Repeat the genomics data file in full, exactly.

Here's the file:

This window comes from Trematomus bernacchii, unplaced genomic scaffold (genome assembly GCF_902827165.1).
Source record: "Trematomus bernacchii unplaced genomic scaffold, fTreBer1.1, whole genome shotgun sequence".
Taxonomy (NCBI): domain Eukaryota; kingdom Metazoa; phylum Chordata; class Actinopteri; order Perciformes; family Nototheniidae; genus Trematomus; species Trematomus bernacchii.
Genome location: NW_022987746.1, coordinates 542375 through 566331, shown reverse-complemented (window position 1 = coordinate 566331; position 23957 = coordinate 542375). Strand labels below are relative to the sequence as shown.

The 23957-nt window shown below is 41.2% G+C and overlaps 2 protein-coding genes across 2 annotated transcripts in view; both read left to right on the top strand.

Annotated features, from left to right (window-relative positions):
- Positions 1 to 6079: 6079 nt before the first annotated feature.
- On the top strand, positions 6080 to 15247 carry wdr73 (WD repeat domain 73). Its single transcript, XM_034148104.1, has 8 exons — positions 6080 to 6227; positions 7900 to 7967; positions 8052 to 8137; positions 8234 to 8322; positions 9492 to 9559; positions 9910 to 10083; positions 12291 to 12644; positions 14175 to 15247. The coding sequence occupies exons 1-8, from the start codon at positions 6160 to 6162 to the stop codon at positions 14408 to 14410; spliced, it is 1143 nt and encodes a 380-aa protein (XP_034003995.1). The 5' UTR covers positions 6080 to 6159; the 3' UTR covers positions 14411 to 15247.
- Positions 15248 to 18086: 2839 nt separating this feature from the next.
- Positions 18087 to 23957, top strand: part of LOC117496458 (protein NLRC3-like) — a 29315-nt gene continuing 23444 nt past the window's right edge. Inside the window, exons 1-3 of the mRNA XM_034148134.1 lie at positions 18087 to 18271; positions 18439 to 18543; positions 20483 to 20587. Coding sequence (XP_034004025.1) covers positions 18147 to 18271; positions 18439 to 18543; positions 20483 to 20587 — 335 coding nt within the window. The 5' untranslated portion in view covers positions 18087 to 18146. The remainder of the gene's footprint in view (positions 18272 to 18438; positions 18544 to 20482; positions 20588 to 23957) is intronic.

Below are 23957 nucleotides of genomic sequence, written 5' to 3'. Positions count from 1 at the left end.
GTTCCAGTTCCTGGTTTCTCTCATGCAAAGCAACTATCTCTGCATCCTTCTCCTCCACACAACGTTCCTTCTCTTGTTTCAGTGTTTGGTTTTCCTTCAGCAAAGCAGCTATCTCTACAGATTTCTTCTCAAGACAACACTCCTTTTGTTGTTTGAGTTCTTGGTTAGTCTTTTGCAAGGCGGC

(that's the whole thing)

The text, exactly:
This window comes from Trematomus bernacchii, unplaced genomic scaffold (genome assembly GCF_902827165.1).
Source record: "Trematomus bernacchii unplaced genomic scaffold, fTreBer1.1, whole genome shotgun sequence".
Taxonomy (NCBI): domain Eukaryota; kingdom Metazoa; phylum Chordata; class Actinopteri; order Perciformes; family Nototheniidae; genus Trematomus; species Trematomus bernacchii.
Genome location: NW_022987746.1, coordinates 542375 through 566331, shown reverse-complemented (window position 1 = coordinate 566331; position 23957 = coordinate 542375). Strand labels below are relative to the sequence as shown.

The 23957-nt window shown below is 41.2% G+C and overlaps 2 protein-coding genes across 2 annotated transcripts in view; both read left to right on the top strand.

Annotated features, from left to right (window-relative positions):
- Positions 1 to 6079: 6079 nt before the first annotated feature.
- On the top strand, positions 6080 to 15247 carry wdr73 (WD repeat domain 73). Its single transcript, XM_034148104.1, has 8 exons — positions 6080 to 6227; positions 7900 to 7967; positions 8052 to 8137; positions 8234 to 8322; positions 9492 to 9559; positions 9910 to 10083; positions 12291 to 12644; positions 14175 to 15247. The coding sequence occupies exons 1-8, from the start codon at positions 6160 to 6162 to the stop codon at positions 14408 to 14410; spliced, it is 1143 nt and encodes a 380-aa protein (XP_034003995.1). The 5' UTR covers positions 6080 to 6159; the 3' UTR covers positions 14411 to 15247.
- Positions 15248 to 18086: 2839 nt separating this feature from the next.
- Positions 18087 to 23957, top strand: part of LOC117496458 (protein NLRC3-like) — a 29315-nt gene continuing 23444 nt past the window's right edge. Inside the window, exons 1-3 of the mRNA XM_034148134.1 lie at positions 18087 to 18271; positions 18439 to 18543; positions 20483 to 20587. Coding sequence (XP_034004025.1) covers positions 18147 to 18271; positions 18439 to 18543; positions 20483 to 20587 — 335 coding nt within the window. The 5' untranslated portion in view covers positions 18087 to 18146. The remainder of the gene's footprint in view (positions 18272 to 18438; positions 18544 to 20482; positions 20588 to 23957) is intronic.

Below are 23957 nucleotides of genomic sequence, written 5' to 3'. Positions count from 1 at the left end.
GTTCCAGTTCCTGGTTTCTCTCATGCAAAGCAACTATCTCTGCATCCTTCTCCTCCACACAACGTTCCTTCTCTTGTTTCAGTGTTTGGTTTTCCTTCAGCAAAGCAGCTATCTCTACAGATTTCTTCTCAAGACAACACTCCTTTTGTTGTTTGAGTTCTTGGTTAGTCTTTTGCAAGGCGGC